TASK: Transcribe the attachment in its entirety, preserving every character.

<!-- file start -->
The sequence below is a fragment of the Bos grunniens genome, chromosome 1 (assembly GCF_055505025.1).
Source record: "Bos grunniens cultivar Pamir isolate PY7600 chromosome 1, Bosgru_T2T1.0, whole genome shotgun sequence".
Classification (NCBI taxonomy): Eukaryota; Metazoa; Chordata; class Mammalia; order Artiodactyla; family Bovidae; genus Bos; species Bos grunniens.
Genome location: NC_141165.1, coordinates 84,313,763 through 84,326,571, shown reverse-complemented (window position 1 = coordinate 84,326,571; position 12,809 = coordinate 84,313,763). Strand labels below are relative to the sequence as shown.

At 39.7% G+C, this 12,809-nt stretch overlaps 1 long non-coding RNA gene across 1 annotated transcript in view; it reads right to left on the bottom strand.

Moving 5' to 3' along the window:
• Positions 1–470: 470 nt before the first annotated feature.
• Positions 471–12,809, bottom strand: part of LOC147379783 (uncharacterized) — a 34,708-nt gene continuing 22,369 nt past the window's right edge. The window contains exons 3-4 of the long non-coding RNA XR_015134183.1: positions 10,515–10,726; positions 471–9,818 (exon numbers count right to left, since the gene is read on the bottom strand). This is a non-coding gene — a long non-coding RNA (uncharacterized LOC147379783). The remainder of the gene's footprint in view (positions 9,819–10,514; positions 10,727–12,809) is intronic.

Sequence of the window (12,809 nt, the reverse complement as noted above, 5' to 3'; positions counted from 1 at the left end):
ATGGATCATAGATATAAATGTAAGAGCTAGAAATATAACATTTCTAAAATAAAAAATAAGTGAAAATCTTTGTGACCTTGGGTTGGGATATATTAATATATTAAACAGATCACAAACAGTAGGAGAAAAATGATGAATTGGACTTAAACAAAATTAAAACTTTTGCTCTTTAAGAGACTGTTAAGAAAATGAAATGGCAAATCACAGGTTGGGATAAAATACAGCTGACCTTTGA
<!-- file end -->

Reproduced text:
The sequence below is a fragment of the Bos grunniens genome, chromosome 1 (assembly GCF_055505025.1).
Source record: "Bos grunniens cultivar Pamir isolate PY7600 chromosome 1, Bosgru_T2T1.0, whole genome shotgun sequence".
Classification (NCBI taxonomy): Eukaryota; Metazoa; Chordata; class Mammalia; order Artiodactyla; family Bovidae; genus Bos; species Bos grunniens.
Genome location: NC_141165.1, coordinates 84,313,763 through 84,326,571, shown reverse-complemented (window position 1 = coordinate 84,326,571; position 12,809 = coordinate 84,313,763). Strand labels below are relative to the sequence as shown.

At 39.7% G+C, this 12,809-nt stretch overlaps 1 long non-coding RNA gene across 1 annotated transcript in view; it reads right to left on the bottom strand.

Moving 5' to 3' along the window:
• Positions 1–470: 470 nt before the first annotated feature.
• Positions 471–12,809, bottom strand: part of LOC147379783 (uncharacterized) — a 34,708-nt gene continuing 22,369 nt past the window's right edge. The window contains exons 3-4 of the long non-coding RNA XR_015134183.1: positions 10,515–10,726; positions 471–9,818 (exon numbers count right to left, since the gene is read on the bottom strand). This is a non-coding gene — a long non-coding RNA (uncharacterized LOC147379783). The remainder of the gene's footprint in view (positions 9,819–10,514; positions 10,727–12,809) is intronic.

Sequence of the window (12,809 nt, the reverse complement as noted above, 5' to 3'; positions counted from 1 at the left end):
ATGGATCATAGATATAAATGTAAGAGCTAGAAATATAACATTTCTAAAATAAAAAATAAGTGAAAATCTTTGTGACCTTGGGTTGGGATATATTAATATATTAAACAGATCACAAACAGTAGGAGAAAAATGATGAATTGGACTTAAACAAAATTAAAACTTTTGCTCTTTAAGAGACTGTTAAGAAAATGAAATGGCAAATCACAGGTTGGGATAAAATACAGCTGACCTTTGA